Flint, Michigan residents who pour themselves a tall, cool glass of tap water run the risk of permanently lowering their IQ due to the high lead content.
Flint’s tap water has contained double the amount of lead since the city switched its water source from Detroit to the Flint River to save money. The high lead content is caused by the more corrosive water coming into contact with service lines and city pipes, requiring stricter treatment than Flint is providing. 
On Thursday, the Genesee County health department declared a public health emergency in the cash-strapped city, recommending that people avoid drinking the water unless it has been filtered and tested to rule out the presence of excess lead. Governor Rick Snyder, however, has acknowledged that lead from aging water pipes is leeching into the city’s water, but refuses to declare the problem an emergency.
Flint residents had complained about their tap water for more than a year. The liquid coming from their faucets smelled bad, tasted bad, came out in a rainbow of sickening colors, and was making them sick. The government continually lied to them until the end of September, saying the contamination in the water had been taken care of and that the water contained “acceptable” amounts of lead. The metal is distributed to the brain, liver, kidney, and bones in humans, where it accumulates over time. Lead exposure is blamed for between 143,000 and 600,000 new cases of children developing intellectual disabilities each year.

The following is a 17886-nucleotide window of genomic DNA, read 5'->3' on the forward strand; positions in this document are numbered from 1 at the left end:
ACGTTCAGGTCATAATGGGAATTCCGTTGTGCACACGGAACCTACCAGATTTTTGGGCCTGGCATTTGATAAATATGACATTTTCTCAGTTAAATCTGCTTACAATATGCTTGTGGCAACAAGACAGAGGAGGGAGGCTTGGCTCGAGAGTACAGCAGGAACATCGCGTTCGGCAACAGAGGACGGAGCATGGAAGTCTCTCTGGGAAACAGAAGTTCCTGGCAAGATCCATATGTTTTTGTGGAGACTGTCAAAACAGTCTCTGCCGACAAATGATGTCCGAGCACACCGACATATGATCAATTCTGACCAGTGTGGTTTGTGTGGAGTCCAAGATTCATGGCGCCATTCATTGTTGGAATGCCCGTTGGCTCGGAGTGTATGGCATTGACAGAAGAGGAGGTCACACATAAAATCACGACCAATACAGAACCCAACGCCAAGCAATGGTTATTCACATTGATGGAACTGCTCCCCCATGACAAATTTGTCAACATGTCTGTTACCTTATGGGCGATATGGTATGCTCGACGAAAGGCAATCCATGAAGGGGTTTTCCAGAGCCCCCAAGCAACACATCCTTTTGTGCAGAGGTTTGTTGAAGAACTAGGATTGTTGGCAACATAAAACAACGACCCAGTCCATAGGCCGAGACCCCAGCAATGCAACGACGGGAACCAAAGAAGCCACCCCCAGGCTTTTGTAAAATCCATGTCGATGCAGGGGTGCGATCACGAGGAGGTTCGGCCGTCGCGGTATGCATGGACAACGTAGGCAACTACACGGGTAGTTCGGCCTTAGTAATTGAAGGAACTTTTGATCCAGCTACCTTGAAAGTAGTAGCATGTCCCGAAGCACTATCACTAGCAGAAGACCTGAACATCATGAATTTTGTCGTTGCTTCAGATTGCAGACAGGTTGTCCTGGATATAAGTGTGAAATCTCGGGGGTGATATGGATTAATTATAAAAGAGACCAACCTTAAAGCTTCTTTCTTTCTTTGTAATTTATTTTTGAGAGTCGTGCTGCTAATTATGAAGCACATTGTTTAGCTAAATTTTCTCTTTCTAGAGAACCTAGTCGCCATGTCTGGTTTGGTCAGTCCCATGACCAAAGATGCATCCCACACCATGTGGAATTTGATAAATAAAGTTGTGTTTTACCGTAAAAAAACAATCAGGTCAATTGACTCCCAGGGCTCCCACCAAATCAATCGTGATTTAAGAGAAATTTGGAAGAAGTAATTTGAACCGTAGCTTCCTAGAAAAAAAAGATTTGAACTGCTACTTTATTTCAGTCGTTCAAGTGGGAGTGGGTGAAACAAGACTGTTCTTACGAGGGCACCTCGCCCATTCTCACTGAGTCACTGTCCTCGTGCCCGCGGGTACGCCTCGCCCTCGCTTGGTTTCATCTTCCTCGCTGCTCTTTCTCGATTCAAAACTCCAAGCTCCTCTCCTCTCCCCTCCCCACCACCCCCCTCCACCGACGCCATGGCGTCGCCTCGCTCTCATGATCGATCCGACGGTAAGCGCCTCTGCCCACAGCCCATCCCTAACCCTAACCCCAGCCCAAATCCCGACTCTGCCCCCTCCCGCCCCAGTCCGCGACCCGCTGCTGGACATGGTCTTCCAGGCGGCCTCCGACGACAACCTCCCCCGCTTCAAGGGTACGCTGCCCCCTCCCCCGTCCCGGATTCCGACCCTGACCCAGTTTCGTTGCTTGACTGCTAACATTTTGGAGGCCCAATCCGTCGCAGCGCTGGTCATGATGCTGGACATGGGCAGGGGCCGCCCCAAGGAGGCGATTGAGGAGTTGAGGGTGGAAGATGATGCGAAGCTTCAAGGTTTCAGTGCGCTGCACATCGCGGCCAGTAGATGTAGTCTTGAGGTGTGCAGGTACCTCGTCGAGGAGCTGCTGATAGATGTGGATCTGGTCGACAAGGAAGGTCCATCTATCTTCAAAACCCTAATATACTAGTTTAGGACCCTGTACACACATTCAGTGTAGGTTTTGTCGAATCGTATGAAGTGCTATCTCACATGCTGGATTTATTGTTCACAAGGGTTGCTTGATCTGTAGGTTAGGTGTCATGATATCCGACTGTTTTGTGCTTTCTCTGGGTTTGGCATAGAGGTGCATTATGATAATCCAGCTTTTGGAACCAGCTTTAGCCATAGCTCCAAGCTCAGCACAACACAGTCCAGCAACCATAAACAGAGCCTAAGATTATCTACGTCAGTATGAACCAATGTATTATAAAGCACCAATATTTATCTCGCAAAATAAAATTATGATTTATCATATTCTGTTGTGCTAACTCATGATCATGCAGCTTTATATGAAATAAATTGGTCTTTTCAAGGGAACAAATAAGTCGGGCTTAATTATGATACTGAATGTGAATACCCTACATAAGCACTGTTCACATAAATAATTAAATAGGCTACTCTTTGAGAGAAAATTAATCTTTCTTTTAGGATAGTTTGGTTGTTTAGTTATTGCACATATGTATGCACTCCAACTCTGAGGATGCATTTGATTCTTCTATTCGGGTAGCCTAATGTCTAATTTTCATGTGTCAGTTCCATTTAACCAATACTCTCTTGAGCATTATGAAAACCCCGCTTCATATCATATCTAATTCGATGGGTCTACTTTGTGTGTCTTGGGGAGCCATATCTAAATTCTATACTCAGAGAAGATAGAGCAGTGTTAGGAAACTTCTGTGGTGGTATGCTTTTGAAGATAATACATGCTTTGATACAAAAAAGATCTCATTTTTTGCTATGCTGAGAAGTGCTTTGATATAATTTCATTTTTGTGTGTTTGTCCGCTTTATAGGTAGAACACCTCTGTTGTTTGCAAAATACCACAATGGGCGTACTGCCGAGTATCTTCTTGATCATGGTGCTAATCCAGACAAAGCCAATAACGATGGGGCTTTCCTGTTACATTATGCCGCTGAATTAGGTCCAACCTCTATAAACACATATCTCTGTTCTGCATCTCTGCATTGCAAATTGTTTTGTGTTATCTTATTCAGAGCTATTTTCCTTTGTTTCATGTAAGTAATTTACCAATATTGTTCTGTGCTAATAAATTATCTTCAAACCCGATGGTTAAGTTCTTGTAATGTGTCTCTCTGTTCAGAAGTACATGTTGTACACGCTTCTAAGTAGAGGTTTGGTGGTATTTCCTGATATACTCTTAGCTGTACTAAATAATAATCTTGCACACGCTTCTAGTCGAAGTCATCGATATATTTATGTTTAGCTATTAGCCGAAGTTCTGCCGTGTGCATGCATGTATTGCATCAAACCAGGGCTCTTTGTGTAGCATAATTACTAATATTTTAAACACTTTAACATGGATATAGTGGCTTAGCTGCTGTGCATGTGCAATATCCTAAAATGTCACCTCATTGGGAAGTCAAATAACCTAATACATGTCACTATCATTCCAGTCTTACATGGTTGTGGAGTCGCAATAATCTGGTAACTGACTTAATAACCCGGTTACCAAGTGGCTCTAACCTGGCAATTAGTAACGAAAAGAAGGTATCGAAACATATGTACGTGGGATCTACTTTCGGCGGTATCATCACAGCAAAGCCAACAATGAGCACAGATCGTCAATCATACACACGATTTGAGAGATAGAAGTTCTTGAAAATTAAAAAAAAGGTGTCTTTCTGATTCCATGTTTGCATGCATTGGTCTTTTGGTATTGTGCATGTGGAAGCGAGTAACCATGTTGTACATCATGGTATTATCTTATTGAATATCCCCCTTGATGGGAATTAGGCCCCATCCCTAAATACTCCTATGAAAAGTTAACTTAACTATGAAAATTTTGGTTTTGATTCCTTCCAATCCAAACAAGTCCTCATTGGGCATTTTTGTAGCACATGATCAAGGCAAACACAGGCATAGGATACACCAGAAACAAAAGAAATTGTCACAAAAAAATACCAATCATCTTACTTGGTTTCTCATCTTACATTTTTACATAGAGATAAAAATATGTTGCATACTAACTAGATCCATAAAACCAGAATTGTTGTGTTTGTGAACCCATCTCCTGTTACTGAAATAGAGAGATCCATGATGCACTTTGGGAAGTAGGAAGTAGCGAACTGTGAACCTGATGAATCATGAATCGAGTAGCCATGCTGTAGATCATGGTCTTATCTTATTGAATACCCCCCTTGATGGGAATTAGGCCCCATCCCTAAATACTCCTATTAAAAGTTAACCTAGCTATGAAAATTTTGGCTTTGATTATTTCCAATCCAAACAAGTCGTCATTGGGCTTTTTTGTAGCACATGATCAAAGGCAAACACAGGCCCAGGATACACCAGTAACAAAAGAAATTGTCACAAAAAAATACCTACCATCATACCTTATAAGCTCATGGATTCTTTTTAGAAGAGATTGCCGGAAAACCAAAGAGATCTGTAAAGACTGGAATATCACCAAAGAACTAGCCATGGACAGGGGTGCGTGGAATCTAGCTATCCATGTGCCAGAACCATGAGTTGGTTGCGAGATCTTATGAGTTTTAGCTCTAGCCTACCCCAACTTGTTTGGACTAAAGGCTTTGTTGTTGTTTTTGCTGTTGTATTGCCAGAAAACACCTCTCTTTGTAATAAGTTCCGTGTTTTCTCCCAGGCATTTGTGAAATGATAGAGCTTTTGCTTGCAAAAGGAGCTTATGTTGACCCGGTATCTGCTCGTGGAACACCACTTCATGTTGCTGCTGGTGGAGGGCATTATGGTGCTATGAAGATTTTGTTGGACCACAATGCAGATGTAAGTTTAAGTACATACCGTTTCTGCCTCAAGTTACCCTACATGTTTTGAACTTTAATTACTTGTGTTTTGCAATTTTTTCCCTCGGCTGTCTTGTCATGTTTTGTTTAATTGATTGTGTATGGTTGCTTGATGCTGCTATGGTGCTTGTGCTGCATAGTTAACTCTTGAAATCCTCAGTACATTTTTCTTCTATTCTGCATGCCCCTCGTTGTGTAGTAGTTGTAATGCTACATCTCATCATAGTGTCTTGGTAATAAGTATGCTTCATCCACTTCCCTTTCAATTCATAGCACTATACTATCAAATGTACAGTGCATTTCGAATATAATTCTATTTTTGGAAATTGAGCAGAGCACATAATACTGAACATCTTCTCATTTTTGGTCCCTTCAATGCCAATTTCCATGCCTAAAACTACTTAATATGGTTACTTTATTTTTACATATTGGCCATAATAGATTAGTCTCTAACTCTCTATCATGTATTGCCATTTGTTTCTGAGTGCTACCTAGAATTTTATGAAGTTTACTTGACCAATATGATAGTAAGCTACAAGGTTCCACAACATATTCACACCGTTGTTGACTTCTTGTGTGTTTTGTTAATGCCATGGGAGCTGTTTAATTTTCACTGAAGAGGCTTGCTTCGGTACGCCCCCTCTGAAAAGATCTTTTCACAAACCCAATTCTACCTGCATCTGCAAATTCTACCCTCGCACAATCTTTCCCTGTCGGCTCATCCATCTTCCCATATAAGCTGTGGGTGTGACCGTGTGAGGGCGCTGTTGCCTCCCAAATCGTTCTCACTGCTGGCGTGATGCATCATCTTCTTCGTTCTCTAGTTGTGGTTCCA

In tap water, the legal lead limit is 15 parts per billion (ppb), but no amount of lead is safe to drink.
As a result, an increasing number of children living in Flint are testing positive for elevated blood-lead levels. The percentage of Flint kids with elevated blood-lead levels has doubled in certain zip codes. Lead exposure in children can cause behavior and attention problems, hearing problems, kidney damage, decreased IQ and other serious health problems. Frighteningly, the damage is irreversible.
Snyder says his team’s data is incomplete, but he is dedicating $1 million to purchase lead filters for Flint residents and has ordered further testing and says he is improving corrosion control at the Flint water treatment plant.
Next year, Flint will once again be connected to Lake Huron water, just like Detroit. But changing the source of the city’s water might not matter much, if its treatment plant is incapable of properly treating the water.
 CBS News